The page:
Milestone                         2001-2              2005-6             2009-10
                Number of faculty                 23                  27                 31
                Res.-active faculty               18                  22                 26
                Lab space (sq. ft.)               14,000              20,000             26,000
                Total funding                     $1,900,000          $2,760,000         $3,780,000
                Funding/faculty                   $100,000            $120,000           $140,000
                MS students                       20                  20                 20
                PhD students                      16                  36                 56
                Total students                    36                  56                 76
                TA’s                              24                  32                 40
                RA’s                              7                   15                 23




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Research: In recognition that a strong level of external funding is needed to support a graduate research pro-
gram, specific targets were made, with the 2009-10 target of $3,780,000 roughly double the 2001-2002 level.
That target has already been surpassed in 2005 and reached $4,465,117 in 2007. The number of peer reviewed
publications submitted by faculty has increased from an average of 35/academic year for 2001-2004 to an aver-
age of 65/academic year from 2004-2007, an 85% increase. Additionally, the number of papers presented at
meetings has also increased (see Table 2). It was recognized that research-active faculty must have lower
teaching loads if they are to be productive in research, and a target of two courses per year per research active
faculty was established. In 2002, the average load was four courses; by 2007 it has become three courses. To
allow this reduced teaching load without compromising the quality of undergraduate teaching, non-research-
active faculty have assumed heavier teaching loads, and the department has hired an additional instructor (Dr.
Uma Swami), whose job description has no research component.

     Table 2. Department of Chemistry and Biochemistry Publications and Funding
                               2001-2002          2002-2003          2003-3004    2004-2005    2005-2006         2006-2007
Faculty Members                23                 23                 25           26           27                29

Publications (peer rev.)       32                 31                 42           74           66                61
 Book Chapters                 NA                 10                 11           8            14                7
 Presentations                 111                150                211          217          196               188


Average Startup                $180K              no hires           $100K        $300K        $300K             $325K

Funding (total)                $2,476,800         $2,446,786         $3,152,632   $3,956,430   $4,045,879        $4,465,117
  Internal.                    $231,500           $85,587            $387,500     $125,700     $104,100          $81,560
  External                     $2,245,300         $2,361,199         $2,923,332   $3,830,730   $3,941,779        $4,383,557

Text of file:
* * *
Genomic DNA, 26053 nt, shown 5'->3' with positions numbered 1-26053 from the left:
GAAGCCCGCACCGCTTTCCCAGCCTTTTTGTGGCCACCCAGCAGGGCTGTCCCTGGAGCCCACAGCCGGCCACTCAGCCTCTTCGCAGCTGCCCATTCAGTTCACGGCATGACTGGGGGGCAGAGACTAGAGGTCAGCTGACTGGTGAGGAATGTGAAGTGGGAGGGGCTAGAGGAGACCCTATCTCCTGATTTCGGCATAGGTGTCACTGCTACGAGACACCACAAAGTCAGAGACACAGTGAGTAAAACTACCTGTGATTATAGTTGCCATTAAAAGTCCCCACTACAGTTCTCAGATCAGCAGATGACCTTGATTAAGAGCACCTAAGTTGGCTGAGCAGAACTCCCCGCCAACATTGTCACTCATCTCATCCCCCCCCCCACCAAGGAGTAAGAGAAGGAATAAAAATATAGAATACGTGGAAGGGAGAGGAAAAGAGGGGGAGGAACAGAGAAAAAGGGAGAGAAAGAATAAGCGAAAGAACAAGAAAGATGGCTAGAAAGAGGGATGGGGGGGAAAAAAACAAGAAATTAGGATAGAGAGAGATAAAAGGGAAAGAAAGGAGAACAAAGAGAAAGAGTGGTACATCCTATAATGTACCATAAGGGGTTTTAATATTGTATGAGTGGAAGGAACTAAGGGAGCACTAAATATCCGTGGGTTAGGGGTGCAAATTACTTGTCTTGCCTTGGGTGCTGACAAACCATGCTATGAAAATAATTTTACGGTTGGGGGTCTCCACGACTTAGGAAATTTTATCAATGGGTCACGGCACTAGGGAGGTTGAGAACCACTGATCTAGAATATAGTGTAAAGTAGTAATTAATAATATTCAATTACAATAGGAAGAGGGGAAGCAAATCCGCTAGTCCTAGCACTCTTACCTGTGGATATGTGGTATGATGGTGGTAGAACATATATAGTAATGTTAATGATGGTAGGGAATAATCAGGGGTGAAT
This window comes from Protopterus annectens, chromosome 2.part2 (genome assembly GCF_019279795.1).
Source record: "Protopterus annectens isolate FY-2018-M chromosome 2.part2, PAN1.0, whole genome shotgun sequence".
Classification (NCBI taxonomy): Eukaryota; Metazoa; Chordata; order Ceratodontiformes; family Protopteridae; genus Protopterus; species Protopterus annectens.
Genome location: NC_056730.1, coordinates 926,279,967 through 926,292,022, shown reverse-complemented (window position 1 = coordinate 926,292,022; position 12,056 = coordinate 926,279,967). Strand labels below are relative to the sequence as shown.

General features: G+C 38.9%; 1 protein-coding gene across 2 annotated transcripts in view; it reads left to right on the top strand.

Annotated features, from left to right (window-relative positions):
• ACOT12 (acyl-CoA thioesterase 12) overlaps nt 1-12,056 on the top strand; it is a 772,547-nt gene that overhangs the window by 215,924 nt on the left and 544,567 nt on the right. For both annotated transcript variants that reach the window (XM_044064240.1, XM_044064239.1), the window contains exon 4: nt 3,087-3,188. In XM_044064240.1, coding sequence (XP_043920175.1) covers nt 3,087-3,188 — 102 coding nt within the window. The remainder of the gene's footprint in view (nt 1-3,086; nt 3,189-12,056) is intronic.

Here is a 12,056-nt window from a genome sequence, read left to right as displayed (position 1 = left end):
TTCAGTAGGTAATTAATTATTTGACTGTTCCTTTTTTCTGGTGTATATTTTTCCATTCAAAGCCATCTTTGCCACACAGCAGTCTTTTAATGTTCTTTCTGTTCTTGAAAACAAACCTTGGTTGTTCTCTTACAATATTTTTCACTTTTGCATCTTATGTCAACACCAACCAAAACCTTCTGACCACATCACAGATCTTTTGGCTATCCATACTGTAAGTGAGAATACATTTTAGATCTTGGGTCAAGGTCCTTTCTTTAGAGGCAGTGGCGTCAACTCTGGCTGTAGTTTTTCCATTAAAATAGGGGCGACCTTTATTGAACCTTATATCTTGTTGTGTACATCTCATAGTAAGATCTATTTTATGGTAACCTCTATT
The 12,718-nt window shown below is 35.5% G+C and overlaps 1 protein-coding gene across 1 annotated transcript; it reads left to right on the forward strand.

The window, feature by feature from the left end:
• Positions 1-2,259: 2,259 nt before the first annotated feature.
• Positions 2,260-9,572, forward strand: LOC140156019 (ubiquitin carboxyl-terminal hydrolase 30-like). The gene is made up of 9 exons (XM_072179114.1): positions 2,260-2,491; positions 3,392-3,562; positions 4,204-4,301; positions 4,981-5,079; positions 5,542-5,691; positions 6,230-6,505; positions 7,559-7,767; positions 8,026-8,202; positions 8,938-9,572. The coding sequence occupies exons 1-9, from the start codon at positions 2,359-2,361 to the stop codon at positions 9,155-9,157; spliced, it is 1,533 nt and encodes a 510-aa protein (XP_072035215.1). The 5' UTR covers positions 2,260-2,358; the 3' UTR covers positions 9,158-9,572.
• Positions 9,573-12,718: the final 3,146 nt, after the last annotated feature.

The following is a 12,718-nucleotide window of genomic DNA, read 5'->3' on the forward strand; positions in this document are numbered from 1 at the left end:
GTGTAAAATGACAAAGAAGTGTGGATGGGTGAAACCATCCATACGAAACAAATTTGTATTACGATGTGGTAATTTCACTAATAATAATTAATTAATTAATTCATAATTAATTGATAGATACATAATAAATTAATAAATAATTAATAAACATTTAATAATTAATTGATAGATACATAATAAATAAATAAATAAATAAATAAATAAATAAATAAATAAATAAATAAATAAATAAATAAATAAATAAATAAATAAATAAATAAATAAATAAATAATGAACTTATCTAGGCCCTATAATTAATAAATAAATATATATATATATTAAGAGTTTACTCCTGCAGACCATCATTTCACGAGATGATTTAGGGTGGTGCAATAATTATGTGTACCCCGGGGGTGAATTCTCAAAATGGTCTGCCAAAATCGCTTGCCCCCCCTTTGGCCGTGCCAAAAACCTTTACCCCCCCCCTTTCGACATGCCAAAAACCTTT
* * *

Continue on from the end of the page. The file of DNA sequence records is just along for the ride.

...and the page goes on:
Funded Grad. Students          31                 47                 46           54           53                65
  MS Chem                      13                 15                 16           19           14                11
  MS Forensic                  4                  10                 7            7            4                 5
  Ph.D.                        14                 22                 23           28           35                49
  E&G Funded TAs*              23                 34                 32           39           38                45
  C&G Funded RAs               8                  13                 14           15           15                20

Total Students, FIU              32,686            33,885             33,864      35,061       37,424            38,537
Total FTE Students,
                                 20,016            20,776             21,052      21,808       23,269            24,279
FIU
     *Including Presidential Fellowships and Dissertation Fellowships

     Graduate Enrollment Growth: To support growth of the program in terms of funding, research and new
     hires, the Department established a target increase in the total number of graduate students from 36 in 2001
     to 76 in 2009, and an increase in Ph.D. students in particular from 16 in 2001 to 56 in 2009. In 2007, these
     numbers are already 90 for total graduate students (including part-time students) and 58 for Ph.D. students.
     The Department proposed a steady increase in the fraction of funded students supported by RA’s to ap-
     proach but not quite reach 50% by 2009. The external program review in 2002 proposed more modest
     growth to 30% by 2009. Within the past year (fall 2006-fall 2007), the number of RA’s has been 27-32% of
     the total number of funded graduate students; small fluctuations occur when new students are put on RA
     and old students graduate. We are seeking to improve this number through continued increases in external
     funding.
     "Plan multidisciplinary research initiatives in areas such as biomedical, environmental, forensic and
     materials/nanoscience research."
     Multidisciplinary Research: FIU has an International Forensic Research Institute (IFRI), which grew out
     of and is anchored in the Department of Chemistry & Biochemistry. FIU houses the Southeast Environmen-
     tal Research Center (SERC), in which several of the Chemistry faculty members have joint appointments
     (one is director). Both of these organizations continue to be strengthened within the Department. Additional-